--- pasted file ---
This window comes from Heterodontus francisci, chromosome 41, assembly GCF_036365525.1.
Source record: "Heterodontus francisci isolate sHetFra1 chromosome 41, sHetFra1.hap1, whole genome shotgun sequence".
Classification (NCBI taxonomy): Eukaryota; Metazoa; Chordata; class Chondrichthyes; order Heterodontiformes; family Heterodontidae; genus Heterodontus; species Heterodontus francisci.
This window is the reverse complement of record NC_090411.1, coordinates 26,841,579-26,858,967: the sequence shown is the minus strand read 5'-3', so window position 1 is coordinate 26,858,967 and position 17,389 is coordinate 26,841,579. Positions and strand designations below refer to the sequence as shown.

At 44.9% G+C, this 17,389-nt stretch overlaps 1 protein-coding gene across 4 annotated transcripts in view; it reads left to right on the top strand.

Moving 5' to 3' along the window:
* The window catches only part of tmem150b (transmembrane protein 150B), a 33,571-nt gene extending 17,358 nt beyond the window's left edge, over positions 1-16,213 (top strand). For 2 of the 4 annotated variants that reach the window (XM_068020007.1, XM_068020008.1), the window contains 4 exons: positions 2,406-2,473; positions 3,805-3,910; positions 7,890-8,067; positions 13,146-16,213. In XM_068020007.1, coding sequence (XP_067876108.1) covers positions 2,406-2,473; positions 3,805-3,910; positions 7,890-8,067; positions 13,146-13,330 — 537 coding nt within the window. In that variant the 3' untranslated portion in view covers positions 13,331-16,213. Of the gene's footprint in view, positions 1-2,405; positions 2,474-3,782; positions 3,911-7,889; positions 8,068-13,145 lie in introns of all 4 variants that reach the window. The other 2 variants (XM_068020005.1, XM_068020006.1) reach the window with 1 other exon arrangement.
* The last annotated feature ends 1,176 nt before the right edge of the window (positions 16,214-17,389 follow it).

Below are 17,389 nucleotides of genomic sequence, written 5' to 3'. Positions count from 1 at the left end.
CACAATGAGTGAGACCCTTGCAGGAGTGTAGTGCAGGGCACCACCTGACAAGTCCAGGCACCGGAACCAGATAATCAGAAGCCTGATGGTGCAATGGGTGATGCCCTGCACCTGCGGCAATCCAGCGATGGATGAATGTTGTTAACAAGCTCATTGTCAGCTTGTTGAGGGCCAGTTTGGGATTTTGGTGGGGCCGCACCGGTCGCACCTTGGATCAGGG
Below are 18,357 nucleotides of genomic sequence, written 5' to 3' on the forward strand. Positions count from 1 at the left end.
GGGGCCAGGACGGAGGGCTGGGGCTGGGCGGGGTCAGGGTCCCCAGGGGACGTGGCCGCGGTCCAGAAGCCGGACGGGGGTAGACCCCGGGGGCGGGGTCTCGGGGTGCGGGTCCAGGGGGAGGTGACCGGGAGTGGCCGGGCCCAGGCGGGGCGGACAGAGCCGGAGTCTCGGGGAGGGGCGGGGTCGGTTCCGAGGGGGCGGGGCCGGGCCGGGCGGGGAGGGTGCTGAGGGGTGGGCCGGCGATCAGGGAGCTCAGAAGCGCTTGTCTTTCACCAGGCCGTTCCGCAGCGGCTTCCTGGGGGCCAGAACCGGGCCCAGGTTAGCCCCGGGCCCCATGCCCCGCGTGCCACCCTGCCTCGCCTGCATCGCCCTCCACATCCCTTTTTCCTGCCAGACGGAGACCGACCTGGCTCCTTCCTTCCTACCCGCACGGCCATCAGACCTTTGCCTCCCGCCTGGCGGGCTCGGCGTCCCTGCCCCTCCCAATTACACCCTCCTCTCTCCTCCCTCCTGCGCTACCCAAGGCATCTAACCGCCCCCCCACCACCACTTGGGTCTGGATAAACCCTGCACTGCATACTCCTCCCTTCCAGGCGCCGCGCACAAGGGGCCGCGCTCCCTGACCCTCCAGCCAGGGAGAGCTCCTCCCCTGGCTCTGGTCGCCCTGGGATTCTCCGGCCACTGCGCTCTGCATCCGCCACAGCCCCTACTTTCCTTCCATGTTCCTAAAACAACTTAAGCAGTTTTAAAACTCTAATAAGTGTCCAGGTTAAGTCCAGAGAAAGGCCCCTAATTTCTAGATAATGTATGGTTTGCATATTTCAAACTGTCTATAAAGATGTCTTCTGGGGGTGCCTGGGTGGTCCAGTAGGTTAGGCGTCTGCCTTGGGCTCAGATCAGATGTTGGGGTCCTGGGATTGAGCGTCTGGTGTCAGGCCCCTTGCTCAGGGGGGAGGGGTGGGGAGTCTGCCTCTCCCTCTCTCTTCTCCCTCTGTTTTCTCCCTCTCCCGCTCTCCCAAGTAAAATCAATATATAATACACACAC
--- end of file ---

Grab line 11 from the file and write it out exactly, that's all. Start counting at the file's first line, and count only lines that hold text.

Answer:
Below are 18,357 nucleotides of genomic sequence, written 5' to 3' on the forward strand. Positions count from 1 at the left end.